The tech and start-up explosion of recent past has done great work in making people’s lives more efficient with one caveat – lower-income individuals are unable to benefit from the apps in the same way their upper middle-class peers can.
While some apps only keep us busy while we sit at the doctor’s office, others help us organize our entire lives in the convenience of a smartphone. For low-income American, the processes they depend on frequently come with extensive paperwork, long lines, and extensive interviews.
Finally, technology is starting to look out for their needs too. Civic technology has seen a significant rise in interest and investment as tech workers try to capitalize on the opportunity to disrupt social programs. One program specifically they have targeted is the Supplemental Nutrition Assistance Program (SNAP), known for distributing food stamps.
FreshEBT is one great app that food stamp users are thrilled to try. Launched by mobile start-up Propel, FreshEBT allows you to check your food stamp balance and organize a budget for your shopping list. Felicia Graybill, a 28-year-old from Brooklyn told Wired, “If I need to check my balance outside the grocery store, now I can just privately look on my phone.”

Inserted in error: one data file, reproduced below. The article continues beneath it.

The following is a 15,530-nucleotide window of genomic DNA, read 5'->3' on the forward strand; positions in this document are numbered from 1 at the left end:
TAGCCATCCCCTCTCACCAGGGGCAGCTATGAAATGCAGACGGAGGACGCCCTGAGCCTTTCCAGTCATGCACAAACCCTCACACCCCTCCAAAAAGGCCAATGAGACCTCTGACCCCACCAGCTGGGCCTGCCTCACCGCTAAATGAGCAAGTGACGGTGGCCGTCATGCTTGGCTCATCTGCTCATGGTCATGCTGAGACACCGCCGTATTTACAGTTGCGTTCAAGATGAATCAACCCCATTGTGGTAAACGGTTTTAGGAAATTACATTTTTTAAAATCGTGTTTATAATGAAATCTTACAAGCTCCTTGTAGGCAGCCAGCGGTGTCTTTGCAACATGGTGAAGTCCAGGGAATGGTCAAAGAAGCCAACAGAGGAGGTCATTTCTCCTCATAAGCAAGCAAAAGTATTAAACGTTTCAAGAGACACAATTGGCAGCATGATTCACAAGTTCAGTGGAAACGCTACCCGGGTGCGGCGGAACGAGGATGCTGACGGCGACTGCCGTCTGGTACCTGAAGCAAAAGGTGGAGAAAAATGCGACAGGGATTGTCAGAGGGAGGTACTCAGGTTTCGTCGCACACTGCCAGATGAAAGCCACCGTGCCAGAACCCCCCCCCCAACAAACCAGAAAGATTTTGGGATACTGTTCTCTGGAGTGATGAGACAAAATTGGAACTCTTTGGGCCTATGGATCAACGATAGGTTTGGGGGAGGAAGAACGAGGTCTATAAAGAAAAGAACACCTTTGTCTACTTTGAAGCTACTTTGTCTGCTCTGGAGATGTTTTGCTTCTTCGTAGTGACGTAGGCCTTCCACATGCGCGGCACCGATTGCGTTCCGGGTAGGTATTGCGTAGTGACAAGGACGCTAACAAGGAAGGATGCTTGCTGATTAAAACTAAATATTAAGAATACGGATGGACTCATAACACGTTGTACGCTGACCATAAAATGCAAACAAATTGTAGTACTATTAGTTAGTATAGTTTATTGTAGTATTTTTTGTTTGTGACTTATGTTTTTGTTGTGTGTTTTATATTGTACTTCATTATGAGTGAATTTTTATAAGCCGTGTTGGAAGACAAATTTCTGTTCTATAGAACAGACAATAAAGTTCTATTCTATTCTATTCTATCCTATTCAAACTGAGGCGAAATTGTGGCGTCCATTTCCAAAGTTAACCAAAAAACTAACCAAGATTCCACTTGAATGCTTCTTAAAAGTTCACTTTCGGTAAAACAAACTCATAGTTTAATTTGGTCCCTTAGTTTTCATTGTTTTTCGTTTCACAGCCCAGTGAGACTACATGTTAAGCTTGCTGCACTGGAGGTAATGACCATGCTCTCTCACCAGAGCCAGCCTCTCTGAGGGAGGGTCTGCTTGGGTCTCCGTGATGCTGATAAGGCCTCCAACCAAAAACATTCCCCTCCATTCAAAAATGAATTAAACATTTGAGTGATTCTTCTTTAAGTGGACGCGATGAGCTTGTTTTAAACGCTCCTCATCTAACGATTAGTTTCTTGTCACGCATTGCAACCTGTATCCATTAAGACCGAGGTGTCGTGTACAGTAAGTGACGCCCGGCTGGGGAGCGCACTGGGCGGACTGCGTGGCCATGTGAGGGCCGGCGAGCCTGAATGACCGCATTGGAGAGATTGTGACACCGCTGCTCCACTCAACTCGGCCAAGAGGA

Currently, FreshEBT has 250,000 active users and is in a position to increase those numbers. Propel just announced $4 million in seed money. They hope to make a profit from advertising on the app. Currently, FreshEBT offers coupons and rewards programs with some grocery store chains which users can conveniently find within the app.
Outside of the private sector, some states are working to roll out services via apps and websites to help their citizens. Texas and New York provide apps for welfare recipients to better manage their benefits package. Overall, most states do not have the budget to develop these services truly.